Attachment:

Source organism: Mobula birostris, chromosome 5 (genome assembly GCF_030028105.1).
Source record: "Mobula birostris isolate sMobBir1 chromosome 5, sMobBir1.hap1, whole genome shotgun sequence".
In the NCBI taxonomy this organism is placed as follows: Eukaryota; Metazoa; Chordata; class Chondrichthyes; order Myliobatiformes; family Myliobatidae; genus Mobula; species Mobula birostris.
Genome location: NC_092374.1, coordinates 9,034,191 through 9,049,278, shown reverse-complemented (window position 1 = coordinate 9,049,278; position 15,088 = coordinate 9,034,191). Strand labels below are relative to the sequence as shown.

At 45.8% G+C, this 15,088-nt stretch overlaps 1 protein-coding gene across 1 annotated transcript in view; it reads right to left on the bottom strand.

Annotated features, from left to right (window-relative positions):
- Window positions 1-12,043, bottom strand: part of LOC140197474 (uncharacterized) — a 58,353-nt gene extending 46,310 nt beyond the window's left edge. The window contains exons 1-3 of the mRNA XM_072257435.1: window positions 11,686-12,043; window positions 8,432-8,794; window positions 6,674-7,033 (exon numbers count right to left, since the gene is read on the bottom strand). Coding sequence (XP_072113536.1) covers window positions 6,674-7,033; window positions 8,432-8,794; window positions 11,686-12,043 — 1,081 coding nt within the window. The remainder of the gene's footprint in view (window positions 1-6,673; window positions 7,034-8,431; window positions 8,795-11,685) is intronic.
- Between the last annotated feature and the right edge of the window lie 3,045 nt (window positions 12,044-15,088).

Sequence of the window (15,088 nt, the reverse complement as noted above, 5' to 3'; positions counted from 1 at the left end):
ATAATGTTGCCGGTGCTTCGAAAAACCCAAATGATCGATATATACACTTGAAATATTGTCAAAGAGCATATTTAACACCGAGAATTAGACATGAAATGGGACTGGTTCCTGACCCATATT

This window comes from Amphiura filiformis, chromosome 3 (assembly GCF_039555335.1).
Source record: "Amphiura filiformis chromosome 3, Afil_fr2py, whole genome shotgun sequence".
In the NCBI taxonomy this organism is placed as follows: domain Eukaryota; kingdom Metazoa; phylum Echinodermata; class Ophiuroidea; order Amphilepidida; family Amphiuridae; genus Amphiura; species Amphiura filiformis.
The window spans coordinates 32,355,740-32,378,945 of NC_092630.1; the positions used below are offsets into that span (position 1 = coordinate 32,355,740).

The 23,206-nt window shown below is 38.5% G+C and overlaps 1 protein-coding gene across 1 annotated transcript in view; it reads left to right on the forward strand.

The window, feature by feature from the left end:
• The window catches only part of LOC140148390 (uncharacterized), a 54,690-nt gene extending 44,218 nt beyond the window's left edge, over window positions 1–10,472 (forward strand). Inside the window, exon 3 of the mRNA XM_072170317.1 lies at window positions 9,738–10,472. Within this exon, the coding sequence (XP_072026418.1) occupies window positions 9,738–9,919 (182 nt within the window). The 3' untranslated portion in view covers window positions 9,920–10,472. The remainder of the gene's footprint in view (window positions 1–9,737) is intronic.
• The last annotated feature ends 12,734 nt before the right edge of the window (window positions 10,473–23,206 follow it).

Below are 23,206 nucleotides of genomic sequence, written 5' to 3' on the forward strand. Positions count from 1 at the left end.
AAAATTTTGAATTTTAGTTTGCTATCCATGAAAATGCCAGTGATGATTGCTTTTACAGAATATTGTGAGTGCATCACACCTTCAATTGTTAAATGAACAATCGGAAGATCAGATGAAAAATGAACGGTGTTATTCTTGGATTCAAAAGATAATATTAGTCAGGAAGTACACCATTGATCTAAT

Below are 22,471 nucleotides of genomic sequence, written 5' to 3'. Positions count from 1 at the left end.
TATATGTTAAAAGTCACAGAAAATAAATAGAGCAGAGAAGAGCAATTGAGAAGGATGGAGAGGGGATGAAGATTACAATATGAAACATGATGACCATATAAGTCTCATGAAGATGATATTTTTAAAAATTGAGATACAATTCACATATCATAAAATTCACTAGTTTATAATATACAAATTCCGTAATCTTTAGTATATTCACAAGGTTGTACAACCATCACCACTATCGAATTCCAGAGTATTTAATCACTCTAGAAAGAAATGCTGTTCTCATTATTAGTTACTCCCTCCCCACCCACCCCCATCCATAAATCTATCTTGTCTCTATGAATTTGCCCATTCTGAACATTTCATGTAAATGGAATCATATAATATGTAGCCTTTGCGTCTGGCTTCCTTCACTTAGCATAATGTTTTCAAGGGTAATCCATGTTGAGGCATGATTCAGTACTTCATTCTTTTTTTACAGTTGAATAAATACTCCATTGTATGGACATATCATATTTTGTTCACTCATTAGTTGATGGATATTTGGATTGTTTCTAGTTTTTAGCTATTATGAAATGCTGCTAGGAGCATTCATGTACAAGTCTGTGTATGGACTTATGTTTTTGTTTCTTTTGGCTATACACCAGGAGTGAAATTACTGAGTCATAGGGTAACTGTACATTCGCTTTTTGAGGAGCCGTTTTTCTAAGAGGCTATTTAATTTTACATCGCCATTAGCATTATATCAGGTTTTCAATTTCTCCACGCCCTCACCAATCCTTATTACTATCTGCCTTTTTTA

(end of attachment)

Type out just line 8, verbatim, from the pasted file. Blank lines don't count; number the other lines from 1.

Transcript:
- Between the last annotated feature and the right edge of the window lie 3,045 nt (window positions 12,044-15,088).